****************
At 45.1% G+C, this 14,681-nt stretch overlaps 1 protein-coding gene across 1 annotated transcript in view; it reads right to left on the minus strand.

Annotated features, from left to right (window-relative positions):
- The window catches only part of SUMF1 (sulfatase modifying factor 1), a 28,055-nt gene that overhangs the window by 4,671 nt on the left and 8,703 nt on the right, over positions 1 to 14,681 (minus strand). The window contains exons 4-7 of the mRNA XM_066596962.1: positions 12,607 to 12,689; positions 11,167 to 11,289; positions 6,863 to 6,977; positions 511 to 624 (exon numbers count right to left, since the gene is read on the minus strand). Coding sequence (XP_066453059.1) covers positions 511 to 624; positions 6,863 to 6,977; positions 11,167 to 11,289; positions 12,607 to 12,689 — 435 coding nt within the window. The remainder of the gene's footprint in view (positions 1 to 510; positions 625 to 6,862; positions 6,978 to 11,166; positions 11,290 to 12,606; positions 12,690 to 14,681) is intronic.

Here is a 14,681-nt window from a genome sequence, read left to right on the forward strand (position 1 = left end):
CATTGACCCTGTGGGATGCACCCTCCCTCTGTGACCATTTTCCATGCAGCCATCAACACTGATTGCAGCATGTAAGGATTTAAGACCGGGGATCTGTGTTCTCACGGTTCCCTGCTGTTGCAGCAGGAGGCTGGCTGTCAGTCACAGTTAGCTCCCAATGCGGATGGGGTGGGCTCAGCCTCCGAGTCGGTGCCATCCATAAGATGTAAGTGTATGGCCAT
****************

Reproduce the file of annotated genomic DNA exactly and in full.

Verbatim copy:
At 45.1% G+C, this 14,681-nt stretch overlaps 1 protein-coding gene across 1 annotated transcript in view; it reads right to left on the minus strand.

Annotated features, from left to right (window-relative positions):
- The window catches only part of SUMF1 (sulfatase modifying factor 1), a 28,055-nt gene that overhangs the window by 4,671 nt on the left and 8,703 nt on the right, over positions 1 to 14,681 (minus strand). The window contains exons 4-7 of the mRNA XM_066596962.1: positions 12,607 to 12,689; positions 11,167 to 11,289; positions 6,863 to 6,977; positions 511 to 624 (exon numbers count right to left, since the gene is read on the minus strand). Coding sequence (XP_066453059.1) covers positions 511 to 624; positions 6,863 to 6,977; positions 11,167 to 11,289; positions 12,607 to 12,689 — 435 coding nt within the window. The remainder of the gene's footprint in view (positions 1 to 510; positions 625 to 6,862; positions 6,978 to 11,166; positions 11,290 to 12,606; positions 12,690 to 14,681) is intronic.

Here is a 14,681-nt window from a genome sequence, read left to right on the forward strand (position 1 = left end):
CATTGACCCTGTGGGATGCACCCTCCCTCTGTGACCATTTTCCATGCAGCCATCAACACTGATTGCAGCATGTAAGGATTTAAGACCGGGGATCTGTGTTCTCACGGTTCCCTGCTGTTGCAGCAGGAGGCTGGCTGTCAGTCACAGTTAGCTCCCAATGCGGATGGGGTGGGCTCAGCCTCCGAGTCGGTGCCATCCATAAGATGTAAGTGTATGGCCAT